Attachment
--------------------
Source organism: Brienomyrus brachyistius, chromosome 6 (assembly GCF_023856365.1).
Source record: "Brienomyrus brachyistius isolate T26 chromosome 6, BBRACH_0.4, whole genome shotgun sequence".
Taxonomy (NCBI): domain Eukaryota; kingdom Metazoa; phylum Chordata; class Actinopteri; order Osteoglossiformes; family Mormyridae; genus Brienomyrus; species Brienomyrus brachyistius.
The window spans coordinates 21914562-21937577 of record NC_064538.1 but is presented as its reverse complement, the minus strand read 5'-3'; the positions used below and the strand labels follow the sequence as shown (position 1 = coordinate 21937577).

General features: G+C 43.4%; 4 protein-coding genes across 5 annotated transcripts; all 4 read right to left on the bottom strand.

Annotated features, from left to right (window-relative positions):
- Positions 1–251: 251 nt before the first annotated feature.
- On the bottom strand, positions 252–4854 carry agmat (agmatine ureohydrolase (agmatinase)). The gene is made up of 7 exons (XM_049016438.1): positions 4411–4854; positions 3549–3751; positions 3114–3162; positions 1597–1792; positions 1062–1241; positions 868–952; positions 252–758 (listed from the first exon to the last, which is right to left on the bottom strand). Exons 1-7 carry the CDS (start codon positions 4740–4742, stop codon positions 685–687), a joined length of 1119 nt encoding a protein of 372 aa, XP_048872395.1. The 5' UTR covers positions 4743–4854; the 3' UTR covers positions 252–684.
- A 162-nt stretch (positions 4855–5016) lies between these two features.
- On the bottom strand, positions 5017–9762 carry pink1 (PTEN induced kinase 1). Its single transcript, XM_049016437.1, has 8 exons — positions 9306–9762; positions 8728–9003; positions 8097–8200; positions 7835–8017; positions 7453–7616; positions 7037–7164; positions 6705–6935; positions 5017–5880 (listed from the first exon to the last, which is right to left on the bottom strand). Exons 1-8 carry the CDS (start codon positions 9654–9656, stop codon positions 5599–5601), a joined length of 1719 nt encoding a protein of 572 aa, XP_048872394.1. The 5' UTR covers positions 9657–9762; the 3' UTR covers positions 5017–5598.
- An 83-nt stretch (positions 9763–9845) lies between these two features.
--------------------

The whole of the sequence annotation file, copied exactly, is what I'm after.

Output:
Source organism: Brienomyrus brachyistius, chromosome 6 (assembly GCF_023856365.1).
Source record: "Brienomyrus brachyistius isolate T26 chromosome 6, BBRACH_0.4, whole genome shotgun sequence".
Taxonomy (NCBI): domain Eukaryota; kingdom Metazoa; phylum Chordata; class Actinopteri; order Osteoglossiformes; family Mormyridae; genus Brienomyrus; species Brienomyrus brachyistius.
The window spans coordinates 21914562-21937577 of record NC_064538.1 but is presented as its reverse complement, the minus strand read 5'-3'; the positions used below and the strand labels follow the sequence as shown (position 1 = coordinate 21937577).

General features: G+C 43.4%; 4 protein-coding genes across 5 annotated transcripts; all 4 read right to left on the bottom strand.

Annotated features, from left to right (window-relative positions):
- Positions 1–251: 251 nt before the first annotated feature.
- On the bottom strand, positions 252–4854 carry agmat (agmatine ureohydrolase (agmatinase)). The gene is made up of 7 exons (XM_049016438.1): positions 4411–4854; positions 3549–3751; positions 3114–3162; positions 1597–1792; positions 1062–1241; positions 868–952; positions 252–758 (listed from the first exon to the last, which is right to left on the bottom strand). Exons 1-7 carry the CDS (start codon positions 4740–4742, stop codon positions 685–687), a joined length of 1119 nt encoding a protein of 372 aa, XP_048872395.1. The 5' UTR covers positions 4743–4854; the 3' UTR covers positions 252–684.
- A 162-nt stretch (positions 4855–5016) lies between these two features.
- On the bottom strand, positions 5017–9762 carry pink1 (PTEN induced kinase 1). Its single transcript, XM_049016437.1, has 8 exons — positions 9306–9762; positions 8728–9003; positions 8097–8200; positions 7835–8017; positions 7453–7616; positions 7037–7164; positions 6705–6935; positions 5017–5880 (listed from the first exon to the last, which is right to left on the bottom strand). Exons 1-8 carry the CDS (start codon positions 9654–9656, stop codon positions 5599–5601), a joined length of 1719 nt encoding a protein of 572 aa, XP_048872394.1. The 5' UTR covers positions 9657–9762; the 3' UTR covers positions 5017–5598.
- An 83-nt stretch (positions 9763–9845) lies between these two features.